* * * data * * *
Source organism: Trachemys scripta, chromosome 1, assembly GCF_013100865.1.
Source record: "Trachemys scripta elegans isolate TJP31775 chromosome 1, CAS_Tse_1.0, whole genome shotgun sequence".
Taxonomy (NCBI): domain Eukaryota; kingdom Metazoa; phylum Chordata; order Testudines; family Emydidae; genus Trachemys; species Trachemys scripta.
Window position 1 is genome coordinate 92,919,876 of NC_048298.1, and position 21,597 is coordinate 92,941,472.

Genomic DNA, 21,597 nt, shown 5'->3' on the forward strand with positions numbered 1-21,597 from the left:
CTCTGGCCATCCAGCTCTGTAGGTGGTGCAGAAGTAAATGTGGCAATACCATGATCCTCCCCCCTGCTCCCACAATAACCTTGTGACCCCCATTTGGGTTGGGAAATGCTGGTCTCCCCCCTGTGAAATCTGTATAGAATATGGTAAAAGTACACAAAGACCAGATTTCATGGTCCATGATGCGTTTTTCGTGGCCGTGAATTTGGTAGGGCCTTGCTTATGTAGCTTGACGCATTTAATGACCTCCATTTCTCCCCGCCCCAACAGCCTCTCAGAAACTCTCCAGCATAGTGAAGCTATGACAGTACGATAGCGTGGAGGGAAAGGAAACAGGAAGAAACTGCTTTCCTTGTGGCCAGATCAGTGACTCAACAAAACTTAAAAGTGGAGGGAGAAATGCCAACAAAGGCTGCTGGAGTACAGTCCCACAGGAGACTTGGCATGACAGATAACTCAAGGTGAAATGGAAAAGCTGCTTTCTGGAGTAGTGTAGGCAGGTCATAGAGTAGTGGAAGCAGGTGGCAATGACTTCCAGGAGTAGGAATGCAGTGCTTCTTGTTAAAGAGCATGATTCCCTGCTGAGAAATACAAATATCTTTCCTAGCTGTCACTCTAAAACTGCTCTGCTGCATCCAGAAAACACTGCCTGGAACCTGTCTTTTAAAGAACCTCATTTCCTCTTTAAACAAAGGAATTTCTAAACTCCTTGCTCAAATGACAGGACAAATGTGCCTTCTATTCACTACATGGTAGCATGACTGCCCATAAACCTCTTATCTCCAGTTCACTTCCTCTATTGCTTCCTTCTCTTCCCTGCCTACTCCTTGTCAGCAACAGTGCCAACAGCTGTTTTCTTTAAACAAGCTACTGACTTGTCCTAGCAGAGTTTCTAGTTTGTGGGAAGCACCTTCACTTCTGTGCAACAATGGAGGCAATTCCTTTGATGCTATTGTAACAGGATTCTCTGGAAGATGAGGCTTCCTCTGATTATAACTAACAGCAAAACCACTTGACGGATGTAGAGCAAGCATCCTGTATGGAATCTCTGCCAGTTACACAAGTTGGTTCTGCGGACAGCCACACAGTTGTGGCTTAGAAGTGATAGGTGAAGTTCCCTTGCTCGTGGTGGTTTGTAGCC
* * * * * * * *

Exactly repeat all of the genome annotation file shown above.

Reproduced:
Source organism: Trachemys scripta, chromosome 1, assembly GCF_013100865.1.
Source record: "Trachemys scripta elegans isolate TJP31775 chromosome 1, CAS_Tse_1.0, whole genome shotgun sequence".
Taxonomy (NCBI): domain Eukaryota; kingdom Metazoa; phylum Chordata; order Testudines; family Emydidae; genus Trachemys; species Trachemys scripta.
Window position 1 is genome coordinate 92,919,876 of NC_048298.1, and position 21,597 is coordinate 92,941,472.

Genomic DNA, 21,597 nt, shown 5'->3' on the forward strand with positions numbered 1-21,597 from the left:
CTCTGGCCATCCAGCTCTGTAGGTGGTGCAGAAGTAAATGTGGCAATACCATGATCCTCCCCCCTGCTCCCACAATAACCTTGTGACCCCCATTTGGGTTGGGAAATGCTGGTCTCCCCCCTGTGAAATCTGTATAGAATATGGTAAAAGTACACAAAGACCAGATTTCATGGTCCATGATGCGTTTTTCGTGGCCGTGAATTTGGTAGGGCCTTGCTTATGTAGCTTGACGCATTTAATGACCTCCATTTCTCCCCGCCCCAACAGCCTCTCAGAAACTCTCCAGCATAGTGAAGCTATGACAGTACGATAGCGTGGAGGGAAAGGAAACAGGAAGAAACTGCTTTCCTTGTGGCCAGATCAGTGACTCAACAAAACTTAAAAGTGGAGGGAGAAATGCCAACAAAGGCTGCTGGAGTACAGTCCCACAGGAGACTTGGCATGACAGATAACTCAAGGTGAAATGGAAAAGCTGCTTTCTGGAGTAGTGTAGGCAGGTCATAGAGTAGTGGAAGCAGGTGGCAATGACTTCCAGGAGTAGGAATGCAGTGCTTCTTGTTAAAGAGCATGATTCCCTGCTGAGAAATACAAATATCTTTCCTAGCTGTCACTCTAAAACTGCTCTGCTGCATCCAGAAAACACTGCCTGGAACCTGTCTTTTAAAGAACCTCATTTCCTCTTTAAACAAAGGAATTTCTAAACTCCTTGCTCAAATGACAGGACAAATGTGCCTTCTATTCACTACATGGTAGCATGACTGCCCATAAACCTCTTATCTCCAGTTCACTTCCTCTATTGCTTCCTTCTCTTCCCTGCCTACTCCTTGTCAGCAACAGTGCCAACAGCTGTTTTCTTTAAACAAGCTACTGACTTGTCCTAGCAGAGTTTCTAGTTTGTGGGAAGCACCTTCACTTCTGTGCAACAATGGAGGCAATTCCTTTGATGCTATTGTAACAGGATTCTCTGGAAGATGAGGCTTCCTCTGATTATAACTAACAGCAAAACCACTTGACGGATGTAGAGCAAGCATCCTGTATGGAATCTCTGCCAGTTACACAAGTTGGTTCTGCGGACAGCCACACAGTTGTGGCTTAGAAGTGATAGGTGAAGTTCCCTTGCTCGTGGTGGTTTGTAGCC